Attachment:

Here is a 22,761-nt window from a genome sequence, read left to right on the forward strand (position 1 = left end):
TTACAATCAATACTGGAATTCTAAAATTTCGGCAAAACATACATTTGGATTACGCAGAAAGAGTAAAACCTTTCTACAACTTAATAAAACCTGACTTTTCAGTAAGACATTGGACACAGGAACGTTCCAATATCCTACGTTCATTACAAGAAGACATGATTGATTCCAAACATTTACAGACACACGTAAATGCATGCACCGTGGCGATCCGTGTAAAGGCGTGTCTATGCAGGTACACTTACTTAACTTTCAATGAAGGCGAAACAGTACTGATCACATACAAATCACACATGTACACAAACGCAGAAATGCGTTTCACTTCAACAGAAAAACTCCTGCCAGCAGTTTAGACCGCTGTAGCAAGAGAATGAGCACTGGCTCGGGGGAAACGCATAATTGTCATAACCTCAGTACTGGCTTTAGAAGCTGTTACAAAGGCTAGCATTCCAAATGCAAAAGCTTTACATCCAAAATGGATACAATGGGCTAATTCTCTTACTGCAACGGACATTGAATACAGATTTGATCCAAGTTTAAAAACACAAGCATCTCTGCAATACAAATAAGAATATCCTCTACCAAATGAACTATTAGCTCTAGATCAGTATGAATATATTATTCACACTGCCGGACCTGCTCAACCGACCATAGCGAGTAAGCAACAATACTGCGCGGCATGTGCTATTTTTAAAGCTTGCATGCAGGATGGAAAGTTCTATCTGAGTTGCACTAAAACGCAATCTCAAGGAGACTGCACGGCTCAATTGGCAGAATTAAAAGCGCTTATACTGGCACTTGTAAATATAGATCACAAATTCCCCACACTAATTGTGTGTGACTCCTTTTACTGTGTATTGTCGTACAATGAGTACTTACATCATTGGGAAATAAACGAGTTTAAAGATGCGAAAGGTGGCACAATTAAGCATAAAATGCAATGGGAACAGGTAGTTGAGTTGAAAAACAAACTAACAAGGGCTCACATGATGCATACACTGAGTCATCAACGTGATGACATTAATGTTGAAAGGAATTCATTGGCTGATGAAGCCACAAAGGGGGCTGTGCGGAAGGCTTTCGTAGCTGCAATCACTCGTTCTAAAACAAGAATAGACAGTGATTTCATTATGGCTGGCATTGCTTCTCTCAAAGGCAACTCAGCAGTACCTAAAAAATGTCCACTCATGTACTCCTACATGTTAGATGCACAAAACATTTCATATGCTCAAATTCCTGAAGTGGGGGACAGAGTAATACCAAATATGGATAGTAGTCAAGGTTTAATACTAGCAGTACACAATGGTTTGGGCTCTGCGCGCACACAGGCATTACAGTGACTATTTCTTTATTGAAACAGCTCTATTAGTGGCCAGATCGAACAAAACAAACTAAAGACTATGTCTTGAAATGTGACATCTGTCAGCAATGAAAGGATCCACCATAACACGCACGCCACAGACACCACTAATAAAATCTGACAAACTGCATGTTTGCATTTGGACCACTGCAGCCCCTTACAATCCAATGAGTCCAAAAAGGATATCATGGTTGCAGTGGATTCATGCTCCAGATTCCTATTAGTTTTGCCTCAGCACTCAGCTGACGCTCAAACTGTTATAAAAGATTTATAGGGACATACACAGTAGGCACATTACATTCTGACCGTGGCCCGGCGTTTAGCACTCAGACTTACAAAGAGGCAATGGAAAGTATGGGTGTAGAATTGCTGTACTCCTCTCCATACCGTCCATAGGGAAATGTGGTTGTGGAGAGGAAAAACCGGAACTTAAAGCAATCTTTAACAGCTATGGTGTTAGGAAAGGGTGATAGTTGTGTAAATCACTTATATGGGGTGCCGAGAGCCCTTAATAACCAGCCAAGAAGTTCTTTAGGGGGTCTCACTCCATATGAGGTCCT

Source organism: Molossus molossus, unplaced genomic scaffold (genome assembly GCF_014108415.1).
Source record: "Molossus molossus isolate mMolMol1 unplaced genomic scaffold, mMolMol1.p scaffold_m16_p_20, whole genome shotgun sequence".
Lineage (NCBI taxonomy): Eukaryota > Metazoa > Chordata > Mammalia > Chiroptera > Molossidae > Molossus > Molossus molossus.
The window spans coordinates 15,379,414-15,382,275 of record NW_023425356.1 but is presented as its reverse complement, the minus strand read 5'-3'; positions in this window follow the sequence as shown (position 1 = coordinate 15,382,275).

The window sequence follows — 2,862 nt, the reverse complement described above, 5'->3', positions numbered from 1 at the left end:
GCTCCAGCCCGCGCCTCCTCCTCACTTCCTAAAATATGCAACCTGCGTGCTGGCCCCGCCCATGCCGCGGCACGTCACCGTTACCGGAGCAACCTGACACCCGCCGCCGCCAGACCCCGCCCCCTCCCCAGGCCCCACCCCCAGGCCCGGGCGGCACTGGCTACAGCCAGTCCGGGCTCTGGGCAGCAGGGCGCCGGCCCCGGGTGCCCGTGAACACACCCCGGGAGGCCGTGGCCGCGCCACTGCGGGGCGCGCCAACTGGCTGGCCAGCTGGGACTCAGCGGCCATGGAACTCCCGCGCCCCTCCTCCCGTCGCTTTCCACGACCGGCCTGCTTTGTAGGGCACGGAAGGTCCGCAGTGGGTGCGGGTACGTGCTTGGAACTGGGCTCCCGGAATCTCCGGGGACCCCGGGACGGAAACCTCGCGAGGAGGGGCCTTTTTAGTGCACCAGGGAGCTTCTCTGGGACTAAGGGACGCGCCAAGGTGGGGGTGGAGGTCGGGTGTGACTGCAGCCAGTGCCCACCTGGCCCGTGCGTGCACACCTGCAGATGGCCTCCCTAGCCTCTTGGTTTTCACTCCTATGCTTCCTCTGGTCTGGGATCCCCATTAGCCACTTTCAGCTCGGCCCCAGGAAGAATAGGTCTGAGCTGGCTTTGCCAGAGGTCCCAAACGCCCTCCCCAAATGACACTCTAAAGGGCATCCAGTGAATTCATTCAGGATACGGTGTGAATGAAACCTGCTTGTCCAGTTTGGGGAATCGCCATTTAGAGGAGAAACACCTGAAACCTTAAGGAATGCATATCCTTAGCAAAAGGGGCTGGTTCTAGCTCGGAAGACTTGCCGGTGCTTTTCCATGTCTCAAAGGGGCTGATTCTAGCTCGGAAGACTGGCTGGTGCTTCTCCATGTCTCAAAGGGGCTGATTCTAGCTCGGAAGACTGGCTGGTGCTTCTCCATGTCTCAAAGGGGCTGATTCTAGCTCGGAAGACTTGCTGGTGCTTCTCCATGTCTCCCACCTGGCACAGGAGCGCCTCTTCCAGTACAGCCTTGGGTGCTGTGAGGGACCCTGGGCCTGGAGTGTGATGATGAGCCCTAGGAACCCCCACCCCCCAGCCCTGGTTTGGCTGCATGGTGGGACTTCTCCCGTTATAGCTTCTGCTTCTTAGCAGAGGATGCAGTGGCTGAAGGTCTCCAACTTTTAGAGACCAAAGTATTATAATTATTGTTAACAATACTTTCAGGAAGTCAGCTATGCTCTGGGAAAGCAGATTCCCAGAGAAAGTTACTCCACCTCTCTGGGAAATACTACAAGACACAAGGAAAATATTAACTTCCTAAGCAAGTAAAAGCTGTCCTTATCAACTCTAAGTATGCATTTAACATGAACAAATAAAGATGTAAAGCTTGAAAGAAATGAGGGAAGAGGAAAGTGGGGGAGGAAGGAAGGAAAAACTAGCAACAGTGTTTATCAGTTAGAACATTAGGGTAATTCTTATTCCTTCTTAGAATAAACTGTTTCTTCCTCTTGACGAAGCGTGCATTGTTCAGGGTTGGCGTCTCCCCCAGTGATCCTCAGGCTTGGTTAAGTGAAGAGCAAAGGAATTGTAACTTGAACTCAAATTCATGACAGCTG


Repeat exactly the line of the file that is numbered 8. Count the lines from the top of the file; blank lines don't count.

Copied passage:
GCTCCAGCCCGCGCCTCCTCCTCACTTCCTAAAATATGCAACCTGCGTGCTGGCCCCGCCCATGCCGCGGCACGTCACCGTTACCGGAGCAACCTGACACCCGCCGCCGCCAGACCCCGCCCCCTCCCCAGGCCCCACCCCCAGGCCCGGGCGGCACTGGCTACAGCCAGTCCGGGCTCTGGGCAGCAGGGCGCCGGCCCCGGGTGCCCGTGAACACACCCCGGGAGGCCGTGGCCGCGCCACTGCGGGGCGCGCCAACTGGCTGGCCAGCTGGGACTCAGCGGCCATGGAACTCCCGCGCCCCTCCTCCCGTCGCTTTCCACGACCGGCCTGCTTTGTAGGGCACGGAAGGTCCGCAGTGGGTGCGGGTACGTGCTTGGAACTGGGCTCCCGGAATCTCCGGGGACCCCGGGACGGAAACCTCGCGAGGAGGGGCCTTTTTAGTGCACCAGGGAGCTTCTCTGGGACTAAGGGACGCGCCAAGGTGGGGGTGGAGGTCGGGTGTGACTGCAGCCAGTGCCCACCTGGCCCGTGCGTGCACACCTGCAGATGGCCTCCCTAGCCTCTTGGTTTTCACTCCTATGCTTCCTCTGGTCTGGGATCCCCATTAGCCACTTTCAGCTCGGCCCCAGGAAGAATAGGTCTGAGCTGGCTTTGCCAGAGGTCCCAAACGCCCTCCCCAAATGACACTCTAAAGGGCATCCAGTGAATTCATTCAGGATACGGTGTGAATGAAACCTGCTTGTCCAGTTTGGGGAATCGCCATTTAGAGGAGAAACACCTGAAACCTTAAGGAATGCATATCCTTAGCAAAAGGGGCTGGTTCTAGCTCGGAAGACTTGCCGGTGCTTTTCCATGTCTCAAAGGGGCTGATTCTAGCTCGGAAGACTGGCTGGTGCTTCTCCATGTCTCAAAGGGGCTGATTCTAGCTCGGAAGACTGGCTGGTGCTTCTCCATGTCTCAAAGGGGCTGATTCTAGCTCGGAAGACTTGCTGGTGCTTCTCCATGTCTCCCACCTGGCACAGGAGCGCCTCTTCCAGTACAGCCTTGGGTGCTGTGAGGGACCCTGGGCCTGGAGTGTGATGATGAGCCCTAGGAACCCCCACCCCCCAGCCCTGGTTTGGCTGCATGGTGGGACTTCTCCCGTTATAGCTTCTGCTTCTTAGCAGAGGATGCAGTGGCTGAAGGTCTCCAACTTTTAGAGACCAAAGTATTATAATTATTGTTAACAATACTTTCAGGAAGTCAGCTATGCTCTGGGAAAGCAGATTCCCAGAGAAAGTTACTCCACCTCTCTGGGAAATACTACAAGACACAAGGAAAATATTAACTTCCTAAGCAAGTAAAAGCTGTCCTTATCAACTCTAAGTATGCATTTAACATGAACAAATAAAGATGTAAAGCTTGAAAGAAATGAGGGAAGAGGAAAGTGGGGGAGGAAGGAAGGAAAAACTAGCAACAGTGTTTATCAGTTAGAACATTAGGGTAATTCTTATTCCTTCTTAGAATAAACTGTTTCTTCCTCTTGACGAAGCGTGCATTGTTCAGGGTTGGCGTCTCCCCCAGTGATCCTCAGGCTTGGTTAAGTGAAGAGCAAAGGAATTGTAACTTGAACTCAAATTCATGACAGCTG